|Back when the World Wide Web was starting to get the public's attention, Microsoft had a "better" idea: The Microsoft Network (MSN), a centralised system they'd run, one that required Microsoft software - and subscription fees - to access. The public wanted access to the internet itself instead, so MSN has since been converted to a combination of Web sites and dial-up internet access, to make it more attractive. Microsoft uses their control of Windows to steer buyers into signing up with MSN when they first start their new computer, making it look like just another step in the setup process. They've even cut deals with stores to sign buyers up for MSN, whether you want it or not. You may save some money on the purchase price of a computer that way, but it'll cost you dearly over the coming years as you're contracted to pay Microsoft for it every month. Meanwhile, Microsoft gets a step closer to transforming the Web itself into their original vision of MSN: a pay system run by them. But you don't have to settle for a bad idea warmed over; you can get on the internet through an independent ISP and remain free to make your own choices.|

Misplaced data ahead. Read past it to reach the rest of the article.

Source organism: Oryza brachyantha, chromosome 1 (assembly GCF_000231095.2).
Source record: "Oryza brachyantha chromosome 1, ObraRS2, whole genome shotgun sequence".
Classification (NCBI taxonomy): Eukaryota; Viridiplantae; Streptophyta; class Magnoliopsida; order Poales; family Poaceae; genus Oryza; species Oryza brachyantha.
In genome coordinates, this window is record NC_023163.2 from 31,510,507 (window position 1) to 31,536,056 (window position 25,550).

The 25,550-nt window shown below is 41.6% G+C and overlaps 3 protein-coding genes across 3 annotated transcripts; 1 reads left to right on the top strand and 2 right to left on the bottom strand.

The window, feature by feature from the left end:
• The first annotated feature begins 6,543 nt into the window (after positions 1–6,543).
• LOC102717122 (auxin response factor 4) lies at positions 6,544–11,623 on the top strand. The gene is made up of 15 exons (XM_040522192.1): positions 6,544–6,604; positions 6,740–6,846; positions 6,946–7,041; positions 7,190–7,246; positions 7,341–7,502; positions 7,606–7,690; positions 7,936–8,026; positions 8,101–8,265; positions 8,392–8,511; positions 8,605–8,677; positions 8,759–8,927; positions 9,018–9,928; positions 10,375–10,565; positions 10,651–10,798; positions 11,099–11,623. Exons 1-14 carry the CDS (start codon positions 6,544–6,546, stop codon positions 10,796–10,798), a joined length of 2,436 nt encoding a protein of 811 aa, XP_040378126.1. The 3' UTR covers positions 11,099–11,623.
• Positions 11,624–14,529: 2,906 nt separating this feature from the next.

|The ideal solution is to find a local company that provides internet access. Either check an online directory or database or look in the yellow pages under "Internet". With a local service provider, you'll usually be able to talk to a real person when you have problems, they'll pay attention to having enough local lines to handle traffic, and you'll be keeping your dollars in your own community, which is good for your local economy. Most of the two-geeks-and-a-modem outfits have gone under by now, so the remaining ISPs in your community are probably the ones with solid business sense, good customer service, and competitive prices. Many can even provide services you'd expect from a national service, such as toll-free dial-in nationwide and broadband connections. Bottom line: start locally, and look further down this list only if you can't find what you need in your community.|
|EarthLink bills itself as the "#1 Provider of the Real Internet", referring to the fact that they don't provide a packaged, advertising-filled "online experience" that focuses on their web sites (like MSN) or a specialised software package that merely uses the internet to supplement its own services (like AOL). Instead they put you directly on the net and encourage you go wherever you want, and respect your privacy. They offer both dial-up and DSL broadband services. They're very Mac-friendly, and get high ratings in independent reviews.|